Videoconferencing is often the domain of CEOs and CFOs, but Idaho's Department of Fish and Game uses high-definition (HD) videoconferencing to discuss concerns such as wolf management and salmon runs.
The videoconferencing system, from LifeSize, has been in place for three years in seven dispersed locations to prevent biologists and other wildlife officials from having to make car trips of as long as eight hours, or complicated plane flights, to meet in Boise or other locations.
"The videoconferencing quality is exceptional," the department's CIO, Craig Potcher, told Computerworld. "I've not heard people say the system is indispensable, but people do say, 'Hey, it's really cool' and 'Thanks for putting it in; it saves me two days of travel.'"
One statewide videoconference in August involved a discussion about the state's position of re-listing wolves on the endangered species list, Potcher said. It brought together officials, as well as local TV and other news media, and prevented travel for up to 20 state workers.
"We collect data on fish, wildlife, plants, habitats and GIS statewide," he explained, "It isn't always productive to bring people in from around the state for a one or two hour meeting... Videoconferencing is very beneficial where sharing of data and videos are needed. Standard audio calls just don't work very well for that purpose."
By contrast, Potcher said that using the videoconferencing system during the aftermath of a recent crisis might not have been desirable. A helicopter crashed in the small town of Kamiah, Idaho, on Aug. 31, killing the pilot and two longtime department biologists who counted salmon spawning.
"The emotions ran very deep and still do...and a videoconference during that time would not have been effective or useful," Potcher said.
The LifeSize system includes room-sized HD video displays in seven locations, as well as about 10 desktop systems. LifeSize beat out Polycom and Tandberg with the original system bid three years ago, costing $40,000 less than the next highest bidder, Potcher said. The initial cost of about $60,000. Support has been "stellar," he added.
He estimated 50 different sessions take place in a given month in the room-sized systems, a number bound to increase as more state agencies and educators line up to use videoconferencing. A "workable" video gateway of some sort is being considered to allow interoperation between different working groups from different organizations who have deployed systems from Tandberg (now part of Cisco) and Polycom, he said.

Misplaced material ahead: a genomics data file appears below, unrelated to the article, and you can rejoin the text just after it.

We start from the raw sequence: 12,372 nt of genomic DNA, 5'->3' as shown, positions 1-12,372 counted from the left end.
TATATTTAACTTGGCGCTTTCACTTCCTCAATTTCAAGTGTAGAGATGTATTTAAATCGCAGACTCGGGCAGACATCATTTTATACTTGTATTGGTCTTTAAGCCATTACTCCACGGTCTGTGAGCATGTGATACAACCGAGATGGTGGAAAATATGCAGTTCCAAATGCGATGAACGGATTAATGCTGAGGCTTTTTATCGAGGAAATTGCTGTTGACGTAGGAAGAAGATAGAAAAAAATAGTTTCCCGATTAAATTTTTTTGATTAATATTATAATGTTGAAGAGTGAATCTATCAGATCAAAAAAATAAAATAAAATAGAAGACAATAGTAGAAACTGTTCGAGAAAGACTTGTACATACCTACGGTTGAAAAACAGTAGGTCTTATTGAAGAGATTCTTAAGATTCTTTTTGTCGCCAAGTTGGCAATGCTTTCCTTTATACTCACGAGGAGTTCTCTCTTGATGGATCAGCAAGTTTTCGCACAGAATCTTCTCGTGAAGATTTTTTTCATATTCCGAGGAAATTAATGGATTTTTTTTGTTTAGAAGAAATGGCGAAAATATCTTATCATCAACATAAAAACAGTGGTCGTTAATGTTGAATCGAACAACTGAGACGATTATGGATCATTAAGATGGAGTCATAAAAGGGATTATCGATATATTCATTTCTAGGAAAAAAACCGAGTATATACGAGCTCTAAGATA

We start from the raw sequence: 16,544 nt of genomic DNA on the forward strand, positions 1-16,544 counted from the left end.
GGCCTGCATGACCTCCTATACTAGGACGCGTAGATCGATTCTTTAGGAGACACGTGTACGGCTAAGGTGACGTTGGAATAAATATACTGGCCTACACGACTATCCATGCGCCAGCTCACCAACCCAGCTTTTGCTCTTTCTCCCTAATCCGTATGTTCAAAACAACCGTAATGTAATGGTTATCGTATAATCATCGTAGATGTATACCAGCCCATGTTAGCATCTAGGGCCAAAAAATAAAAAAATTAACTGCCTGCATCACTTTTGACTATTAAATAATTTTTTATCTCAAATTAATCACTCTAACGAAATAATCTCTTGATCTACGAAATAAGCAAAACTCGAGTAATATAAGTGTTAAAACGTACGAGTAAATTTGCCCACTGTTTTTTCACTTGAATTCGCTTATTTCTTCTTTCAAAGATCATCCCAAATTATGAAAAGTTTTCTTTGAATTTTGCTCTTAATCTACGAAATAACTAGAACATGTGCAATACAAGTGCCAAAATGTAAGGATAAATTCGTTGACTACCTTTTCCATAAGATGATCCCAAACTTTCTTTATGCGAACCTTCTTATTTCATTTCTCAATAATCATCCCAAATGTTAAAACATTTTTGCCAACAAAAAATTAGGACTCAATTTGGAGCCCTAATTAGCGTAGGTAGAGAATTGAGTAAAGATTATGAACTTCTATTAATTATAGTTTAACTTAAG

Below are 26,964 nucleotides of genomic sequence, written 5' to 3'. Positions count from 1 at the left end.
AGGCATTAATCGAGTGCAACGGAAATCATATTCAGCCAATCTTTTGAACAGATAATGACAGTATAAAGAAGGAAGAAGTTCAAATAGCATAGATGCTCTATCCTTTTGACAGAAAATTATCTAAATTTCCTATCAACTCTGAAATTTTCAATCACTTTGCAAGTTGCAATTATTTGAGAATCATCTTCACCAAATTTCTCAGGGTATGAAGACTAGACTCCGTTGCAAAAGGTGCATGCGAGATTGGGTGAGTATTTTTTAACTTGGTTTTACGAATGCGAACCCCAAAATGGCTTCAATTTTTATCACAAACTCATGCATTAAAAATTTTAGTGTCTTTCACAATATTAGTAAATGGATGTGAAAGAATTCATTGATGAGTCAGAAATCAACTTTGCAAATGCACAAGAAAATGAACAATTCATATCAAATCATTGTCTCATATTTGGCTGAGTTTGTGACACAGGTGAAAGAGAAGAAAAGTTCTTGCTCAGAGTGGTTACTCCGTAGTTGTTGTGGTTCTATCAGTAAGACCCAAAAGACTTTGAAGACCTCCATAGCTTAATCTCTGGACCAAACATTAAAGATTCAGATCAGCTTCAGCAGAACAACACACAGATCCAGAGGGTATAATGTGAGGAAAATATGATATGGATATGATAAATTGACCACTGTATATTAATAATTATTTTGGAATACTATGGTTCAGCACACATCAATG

Some minor technical problems with videoconferencing transmissions have recently been solved with a network upgrade. Communications carrier Qwest recently upgraded to a MPLS network, improving bandwidth and allowing Potcher's department to push all the videoconferencing traffic onto a virtual LAN, instead of being mixed with data traffic as before.
The Qwest upgrade has allowed the department to move to a single carrier, while actually lowering costs. In one case between two cities, the monthly carrier cost dropped by half to $1,100. "We've had significant savings and triple the bandwidth," he said. The extra bandwidth also helps the department add Quality of Service (QoS), supports bandwidth demands from GIS applications and will help the department get ready for Voice over IP (VoIP) calling.
Even though desktop and room-size videoconferencing will grow, Potcher said it will be five years or more before video chat or one-way video streaming to smartphones occurs. While it might be nice for a biologist in the field to send live video from a remote wilderness location, or even conduct a FaceTime chat from an iPhone, the wireless infrastructure is not in place to support such functions, he said.
"We are moving towards more smartphones and handhelds, mainly to support data gathering," Potcher said. "But streaming video [and video communications] on those won't happen unless wireless communications improve."
Matt Hamblen covers mobile and wireless, smartphones and other handhelds, and wireless networking for Computerworld. Follow Matt on Twitter at @matthamblen or subscribe to Matt's RSS feed. His e-mail address is firstname.lastname@example.org.